"Even though there was no trash talk between us, it was still just a wack, ugly situation. I'm cool with them now and wish them all the best, but at the time I had to get out."
LMNT started touring last summer and performed during last year's Hula Bowl halftime show. The group's initial single release, the pop confection "Juliet," spent eight consecutive weeks as the No. 1 song on Radio Disney. It was written by Epicentre, a duo from Stockholm, Sweden, who, not surprisingly, has also worked with *N Sync.
(Note: This song and the album opener "Girl Crazy" are made to set prepubescent girls' hearts aflutter while giving this aging male a sudden case of diabetes. In defense of "Juliet," however, the accompanying video that can be accessed via CD-ROM drive made the tune more bearable with its cute and clever laundromat fantasy scenario, complete with a cameo from Jamie-Lynn Sigler of "The Sopranos," who shares the same manager as LMNT.)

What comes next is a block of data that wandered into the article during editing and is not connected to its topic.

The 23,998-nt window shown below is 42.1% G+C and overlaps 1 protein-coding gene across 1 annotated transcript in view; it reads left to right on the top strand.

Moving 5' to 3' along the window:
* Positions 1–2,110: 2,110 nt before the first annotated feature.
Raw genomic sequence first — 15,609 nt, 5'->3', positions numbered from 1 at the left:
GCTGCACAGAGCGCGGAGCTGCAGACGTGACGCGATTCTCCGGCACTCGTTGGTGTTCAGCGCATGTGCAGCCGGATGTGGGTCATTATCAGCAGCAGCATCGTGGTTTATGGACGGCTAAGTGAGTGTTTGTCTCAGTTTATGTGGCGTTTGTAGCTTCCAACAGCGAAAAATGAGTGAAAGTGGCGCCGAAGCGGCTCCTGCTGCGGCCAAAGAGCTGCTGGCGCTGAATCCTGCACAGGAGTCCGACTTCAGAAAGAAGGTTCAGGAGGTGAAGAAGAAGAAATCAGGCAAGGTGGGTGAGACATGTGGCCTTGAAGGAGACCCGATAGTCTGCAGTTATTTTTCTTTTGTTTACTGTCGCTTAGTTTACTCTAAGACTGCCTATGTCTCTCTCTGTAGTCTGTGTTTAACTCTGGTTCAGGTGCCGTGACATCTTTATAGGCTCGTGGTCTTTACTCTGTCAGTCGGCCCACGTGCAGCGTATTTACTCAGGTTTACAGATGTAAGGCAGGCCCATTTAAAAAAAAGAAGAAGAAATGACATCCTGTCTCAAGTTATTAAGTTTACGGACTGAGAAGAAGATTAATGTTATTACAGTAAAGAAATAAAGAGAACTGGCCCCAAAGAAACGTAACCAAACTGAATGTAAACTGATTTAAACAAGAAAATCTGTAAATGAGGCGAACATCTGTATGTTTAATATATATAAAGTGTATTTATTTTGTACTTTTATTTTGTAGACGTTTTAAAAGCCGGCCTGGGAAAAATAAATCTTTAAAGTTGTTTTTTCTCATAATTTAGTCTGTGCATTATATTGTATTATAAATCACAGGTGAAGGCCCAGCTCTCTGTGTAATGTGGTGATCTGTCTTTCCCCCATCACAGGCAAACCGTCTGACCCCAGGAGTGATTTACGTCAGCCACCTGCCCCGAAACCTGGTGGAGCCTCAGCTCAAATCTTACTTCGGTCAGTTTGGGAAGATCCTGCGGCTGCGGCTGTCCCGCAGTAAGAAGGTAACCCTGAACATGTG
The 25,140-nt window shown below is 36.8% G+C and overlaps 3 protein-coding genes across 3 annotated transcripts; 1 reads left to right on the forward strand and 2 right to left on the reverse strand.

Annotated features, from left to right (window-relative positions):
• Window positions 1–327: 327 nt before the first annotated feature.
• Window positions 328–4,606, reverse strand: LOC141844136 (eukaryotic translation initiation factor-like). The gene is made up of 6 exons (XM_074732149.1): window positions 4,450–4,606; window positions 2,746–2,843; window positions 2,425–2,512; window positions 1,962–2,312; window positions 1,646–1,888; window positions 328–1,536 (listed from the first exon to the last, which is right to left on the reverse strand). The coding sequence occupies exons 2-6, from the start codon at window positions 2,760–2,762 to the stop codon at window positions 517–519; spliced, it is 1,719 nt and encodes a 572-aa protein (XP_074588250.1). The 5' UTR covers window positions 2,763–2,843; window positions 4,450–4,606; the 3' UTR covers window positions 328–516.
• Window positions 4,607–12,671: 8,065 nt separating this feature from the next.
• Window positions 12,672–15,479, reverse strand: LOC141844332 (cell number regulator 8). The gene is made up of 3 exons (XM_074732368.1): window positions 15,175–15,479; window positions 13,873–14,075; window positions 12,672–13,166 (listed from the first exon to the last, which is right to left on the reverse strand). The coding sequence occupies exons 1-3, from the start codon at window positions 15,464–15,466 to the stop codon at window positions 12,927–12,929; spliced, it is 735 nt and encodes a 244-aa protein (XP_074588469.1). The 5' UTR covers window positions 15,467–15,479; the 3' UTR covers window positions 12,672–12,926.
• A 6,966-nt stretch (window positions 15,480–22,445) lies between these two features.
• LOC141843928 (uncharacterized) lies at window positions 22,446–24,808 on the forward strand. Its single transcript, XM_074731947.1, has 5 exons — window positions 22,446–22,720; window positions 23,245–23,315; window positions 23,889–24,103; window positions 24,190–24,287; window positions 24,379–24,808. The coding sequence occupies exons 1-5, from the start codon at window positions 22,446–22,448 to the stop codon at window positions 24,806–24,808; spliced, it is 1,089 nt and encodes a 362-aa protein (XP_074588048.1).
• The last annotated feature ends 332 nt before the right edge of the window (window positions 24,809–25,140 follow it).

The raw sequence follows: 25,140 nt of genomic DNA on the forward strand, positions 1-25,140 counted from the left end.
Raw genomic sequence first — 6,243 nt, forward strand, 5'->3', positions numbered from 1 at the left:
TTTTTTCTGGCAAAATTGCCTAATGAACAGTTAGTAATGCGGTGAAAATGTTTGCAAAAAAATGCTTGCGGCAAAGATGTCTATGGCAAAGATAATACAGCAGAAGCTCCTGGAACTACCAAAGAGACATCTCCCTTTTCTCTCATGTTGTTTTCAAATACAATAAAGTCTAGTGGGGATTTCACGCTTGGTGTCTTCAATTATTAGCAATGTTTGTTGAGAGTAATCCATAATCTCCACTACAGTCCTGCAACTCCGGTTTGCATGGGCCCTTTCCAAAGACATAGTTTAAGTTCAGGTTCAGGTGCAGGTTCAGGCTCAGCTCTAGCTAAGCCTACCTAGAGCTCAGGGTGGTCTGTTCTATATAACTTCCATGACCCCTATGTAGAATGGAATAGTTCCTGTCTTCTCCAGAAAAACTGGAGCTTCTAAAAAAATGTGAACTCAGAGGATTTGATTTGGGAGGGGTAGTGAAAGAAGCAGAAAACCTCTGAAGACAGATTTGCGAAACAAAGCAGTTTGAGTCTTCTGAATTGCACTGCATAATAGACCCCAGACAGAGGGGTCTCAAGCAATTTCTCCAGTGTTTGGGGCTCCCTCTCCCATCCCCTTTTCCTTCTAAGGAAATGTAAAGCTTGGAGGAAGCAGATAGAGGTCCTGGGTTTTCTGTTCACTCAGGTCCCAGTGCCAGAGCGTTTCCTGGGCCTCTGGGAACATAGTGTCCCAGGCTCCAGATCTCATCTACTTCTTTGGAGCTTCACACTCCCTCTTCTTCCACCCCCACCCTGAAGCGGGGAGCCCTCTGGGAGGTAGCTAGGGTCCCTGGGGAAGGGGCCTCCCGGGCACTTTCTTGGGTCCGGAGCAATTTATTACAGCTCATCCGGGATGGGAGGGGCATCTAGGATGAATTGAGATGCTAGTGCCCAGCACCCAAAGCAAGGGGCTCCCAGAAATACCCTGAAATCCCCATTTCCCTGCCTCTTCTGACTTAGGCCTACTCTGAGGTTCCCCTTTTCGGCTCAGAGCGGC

Now LMNT and Kahoano's high tenor voice and photogenic looks will be featured on two summer tours this year, one for Radio Disney, the other as the opening act for Britney Spears from June 20 to July 6, with 11 dates between the Midwest and Northeast Coast.
WHEN KAHOANO came back home after the O-Town fiasco, he found it was too late to re-enroll at the University of Hawaii-Manoa, where he had a year left in his biological studies en route to becoming a pediatrician. But being back didn't make him feel as good as he'd expected.